January 30, 2013
Contact: SSA Patrick Trainor
Phone Number: (571) 362-5391
Florida Pharmacist And Web Site Operator Sentenced For Illegally Distributing Prescription Drugs
PHILADELPHIA - Wayne White, 52, of Miami, Florida, was sentenced today to 108 months in prison for conspiracy to distribute controlled and non-controlled prescription drugs, the distribution of controlled substances, and conspiracy to commit international money laundering, arising from the distribution of prescription drugs without valid prescriptions. Co-defendant Anthony Spence, 46, of Miramar, Florida, was sentenced to 70 months in prison for conspiracy to distribute controlled substances. White and Spence were convicted at trial in October 2012.
White was a pharmacist licensed in the state of Florida and the operator of Superior Drugs, which was located in Miami, Florida. White filled orders for prescription drugs - primarily, the controlled diet drug phentermine - for numerous individuals and entities who operated websites which sold these drugs over the Internet. Many of White’s online customers were located in the Eastern District of Pennsylvania. White began filling orders for Internet pharmacies early as 2002. He was charged with illegally distributing prescription drugs up to May 2010.
During the period charged in the indictment, co-defendant Anthony Spence owned and operated the websites PricebusterRX.com and PricebustersUSA.com, which sold prescription drugs - the majority of which were controlled substances - over the Internet. Most of the customers of the websites operated by Spence were only required to complete an online questionnaire, or answer questions over the telephone; none were examined by the physicians who issued their prescriptions. Spence paid physicians to review the customers’ responses to the online or telephone questionnaires and to issue prescriptions based solely upon the customers’ responses. In some instances, customers sent Spence reports of physical examinations allegedly conducted by other healthcare professionals. The doctors who approved the prescriptions never communicated with the customers or the healthcare professionals who allegedly examined the customers. Spence paid Superior Drugs, which was operated by defendant Wayne White, to fill these invalid prescriptions and to ship them to his customers.
Both defendants were also convicted of conspiracy to introduce misbranded drugs into interstate commerce, which applies to the defendants’ distribution of non-controlled prescription drugs, such as carisoprodol, which is commonly sold under the trade name of Soma and is now a controlled substance, and tramadol, which is commonly sold under the trade name of Ultram. Both of these drugs are addictive and frequently abused.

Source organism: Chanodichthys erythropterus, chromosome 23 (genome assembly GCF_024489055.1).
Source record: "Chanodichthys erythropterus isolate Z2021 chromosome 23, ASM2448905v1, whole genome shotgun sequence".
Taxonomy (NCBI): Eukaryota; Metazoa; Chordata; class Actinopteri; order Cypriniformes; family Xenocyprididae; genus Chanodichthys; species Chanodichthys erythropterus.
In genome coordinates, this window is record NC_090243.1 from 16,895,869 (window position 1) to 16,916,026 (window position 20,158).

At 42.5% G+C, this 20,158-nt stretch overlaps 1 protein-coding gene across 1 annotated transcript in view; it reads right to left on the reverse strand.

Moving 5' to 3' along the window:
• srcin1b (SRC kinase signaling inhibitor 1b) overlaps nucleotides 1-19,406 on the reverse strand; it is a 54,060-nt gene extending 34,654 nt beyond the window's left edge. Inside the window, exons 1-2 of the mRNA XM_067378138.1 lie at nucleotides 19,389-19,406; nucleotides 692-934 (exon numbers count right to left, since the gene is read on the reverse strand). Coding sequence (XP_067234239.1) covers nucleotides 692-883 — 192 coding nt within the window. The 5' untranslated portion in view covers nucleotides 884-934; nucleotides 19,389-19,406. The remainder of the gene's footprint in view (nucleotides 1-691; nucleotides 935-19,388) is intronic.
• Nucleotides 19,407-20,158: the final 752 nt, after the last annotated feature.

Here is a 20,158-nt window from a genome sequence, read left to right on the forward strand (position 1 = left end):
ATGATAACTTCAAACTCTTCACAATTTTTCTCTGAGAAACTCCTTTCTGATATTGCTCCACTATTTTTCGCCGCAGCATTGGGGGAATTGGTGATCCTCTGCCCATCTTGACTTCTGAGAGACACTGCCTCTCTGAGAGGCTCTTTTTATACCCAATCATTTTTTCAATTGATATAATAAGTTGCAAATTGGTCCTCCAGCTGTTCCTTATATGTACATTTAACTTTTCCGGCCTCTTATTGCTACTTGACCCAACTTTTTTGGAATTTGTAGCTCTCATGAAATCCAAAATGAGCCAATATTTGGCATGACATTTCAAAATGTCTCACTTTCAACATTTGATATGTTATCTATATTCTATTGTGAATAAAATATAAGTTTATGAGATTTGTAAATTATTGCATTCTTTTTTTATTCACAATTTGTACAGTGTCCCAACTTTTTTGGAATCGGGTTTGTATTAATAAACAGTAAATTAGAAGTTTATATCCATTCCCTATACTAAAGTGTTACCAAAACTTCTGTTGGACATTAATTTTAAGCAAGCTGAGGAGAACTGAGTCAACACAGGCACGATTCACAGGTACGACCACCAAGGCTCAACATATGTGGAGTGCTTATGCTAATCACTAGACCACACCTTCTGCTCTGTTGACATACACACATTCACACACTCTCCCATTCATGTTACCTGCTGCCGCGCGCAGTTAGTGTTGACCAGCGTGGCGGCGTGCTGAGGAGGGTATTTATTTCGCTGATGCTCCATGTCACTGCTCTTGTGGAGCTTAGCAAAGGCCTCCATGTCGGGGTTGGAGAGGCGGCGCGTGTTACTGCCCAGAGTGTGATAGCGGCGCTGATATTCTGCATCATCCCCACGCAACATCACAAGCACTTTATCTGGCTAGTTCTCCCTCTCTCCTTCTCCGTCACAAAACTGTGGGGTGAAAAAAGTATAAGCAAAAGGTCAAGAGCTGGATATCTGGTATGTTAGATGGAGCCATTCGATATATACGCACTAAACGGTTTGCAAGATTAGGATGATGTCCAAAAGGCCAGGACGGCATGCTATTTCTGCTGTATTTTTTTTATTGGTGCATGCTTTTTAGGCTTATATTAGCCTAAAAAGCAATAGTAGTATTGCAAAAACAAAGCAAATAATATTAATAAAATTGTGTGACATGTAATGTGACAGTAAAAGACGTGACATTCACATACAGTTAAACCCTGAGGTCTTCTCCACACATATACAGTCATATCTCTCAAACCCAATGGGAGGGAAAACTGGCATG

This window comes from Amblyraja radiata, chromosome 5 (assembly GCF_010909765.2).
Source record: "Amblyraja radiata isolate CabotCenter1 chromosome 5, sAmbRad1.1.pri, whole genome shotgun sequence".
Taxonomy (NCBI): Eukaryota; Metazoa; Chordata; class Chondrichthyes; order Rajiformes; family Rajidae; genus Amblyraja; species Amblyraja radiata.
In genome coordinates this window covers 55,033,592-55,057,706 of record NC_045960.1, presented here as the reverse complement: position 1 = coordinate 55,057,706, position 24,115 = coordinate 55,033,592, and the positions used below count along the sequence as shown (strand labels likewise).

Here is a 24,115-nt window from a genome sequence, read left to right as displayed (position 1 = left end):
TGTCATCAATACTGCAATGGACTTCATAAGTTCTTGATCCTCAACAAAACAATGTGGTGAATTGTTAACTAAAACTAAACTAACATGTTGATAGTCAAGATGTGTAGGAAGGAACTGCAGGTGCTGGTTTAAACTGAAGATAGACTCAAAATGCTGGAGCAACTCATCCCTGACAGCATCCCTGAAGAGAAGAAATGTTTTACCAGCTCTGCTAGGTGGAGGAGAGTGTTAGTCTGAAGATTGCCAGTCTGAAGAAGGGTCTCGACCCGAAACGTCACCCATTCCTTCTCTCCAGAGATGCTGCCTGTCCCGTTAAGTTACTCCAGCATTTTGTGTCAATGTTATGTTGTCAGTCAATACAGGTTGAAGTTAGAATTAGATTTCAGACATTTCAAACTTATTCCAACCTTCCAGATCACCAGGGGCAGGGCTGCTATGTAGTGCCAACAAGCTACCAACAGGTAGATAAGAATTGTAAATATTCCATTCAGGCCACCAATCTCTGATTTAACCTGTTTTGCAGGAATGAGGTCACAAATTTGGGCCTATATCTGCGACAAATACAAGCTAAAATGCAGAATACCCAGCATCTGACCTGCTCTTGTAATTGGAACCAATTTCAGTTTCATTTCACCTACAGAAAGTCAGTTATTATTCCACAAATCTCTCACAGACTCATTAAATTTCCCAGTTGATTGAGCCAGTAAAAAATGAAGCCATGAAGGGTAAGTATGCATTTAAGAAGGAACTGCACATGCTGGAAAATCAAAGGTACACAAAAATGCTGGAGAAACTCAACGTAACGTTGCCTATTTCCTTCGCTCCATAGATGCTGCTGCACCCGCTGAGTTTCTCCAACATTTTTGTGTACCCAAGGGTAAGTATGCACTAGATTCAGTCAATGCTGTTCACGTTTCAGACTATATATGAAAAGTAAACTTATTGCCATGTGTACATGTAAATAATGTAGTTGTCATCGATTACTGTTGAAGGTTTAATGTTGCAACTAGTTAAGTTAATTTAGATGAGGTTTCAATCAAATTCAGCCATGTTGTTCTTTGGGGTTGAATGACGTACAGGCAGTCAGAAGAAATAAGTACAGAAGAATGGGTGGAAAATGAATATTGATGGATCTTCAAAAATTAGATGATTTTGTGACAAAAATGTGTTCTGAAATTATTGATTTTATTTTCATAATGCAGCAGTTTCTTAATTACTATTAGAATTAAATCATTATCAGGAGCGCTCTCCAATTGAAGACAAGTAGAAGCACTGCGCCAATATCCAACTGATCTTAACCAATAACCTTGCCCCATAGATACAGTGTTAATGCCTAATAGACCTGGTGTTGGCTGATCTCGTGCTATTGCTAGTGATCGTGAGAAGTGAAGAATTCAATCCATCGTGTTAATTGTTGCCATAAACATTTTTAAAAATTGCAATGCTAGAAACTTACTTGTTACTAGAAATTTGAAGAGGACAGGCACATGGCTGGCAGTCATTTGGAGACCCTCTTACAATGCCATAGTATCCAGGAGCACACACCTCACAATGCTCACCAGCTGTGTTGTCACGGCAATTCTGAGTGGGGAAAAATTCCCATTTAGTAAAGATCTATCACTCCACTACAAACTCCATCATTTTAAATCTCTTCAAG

In May 2007, White was sued by the family of a customer who had an online phentermine order filled by Superior Drugs. The customer died of a phentermine overdose; a bottle of phentermine tablets from Superior Drugs was found in her home. The deceased customer resided in Texas; the doctor who wrote the prescription resided in Puerto Rico.
In addition to the prison term, U.S. District Court Judge Juan R. Sánchez ordered White to forfeit $10,254,398.49 and pay a fine of $25,000, and ordered Spence to forfeit $4,912,148.10 and pay a fine of $10,000.
Co-defendant Michael Gibson, who pled guilty before trial, was a physician licensed in the state of Georgia who issued invalid prescriptions for prescription drugs for customers whom he neither saw, spoke to, or examined. He began working for Spence in 2008, after the doctor whom Spence had previously hired was investigated, and eventually prosecuted, for writing invalid prescriptions and tax evasion. Gibson began working for co-defendant Carleta Carolina in 2009. The sentencing hearing for Gibson is scheduled for February 8, 2013 before Judge Sánchez.
Co-defendant Carleta Carolina, who is also charged with illegally operating Internet websites to sell controlled and prescription drugs and hiring White to fill and ship her orders, is a fugitive.The case was investigated by the Diversion and Enforcement Divisions of the Drug Enforcement Administration, Internal Revenue Service - Criminal Investigation Division, the Food and Drug Administration’s Office of Criminal Investigations, the United States Postal Inspection Service, U.S. Immigration and Customs Enforcement’s Homeland Security Investigations, and the Federal Bureau of Investigation’s New York Division.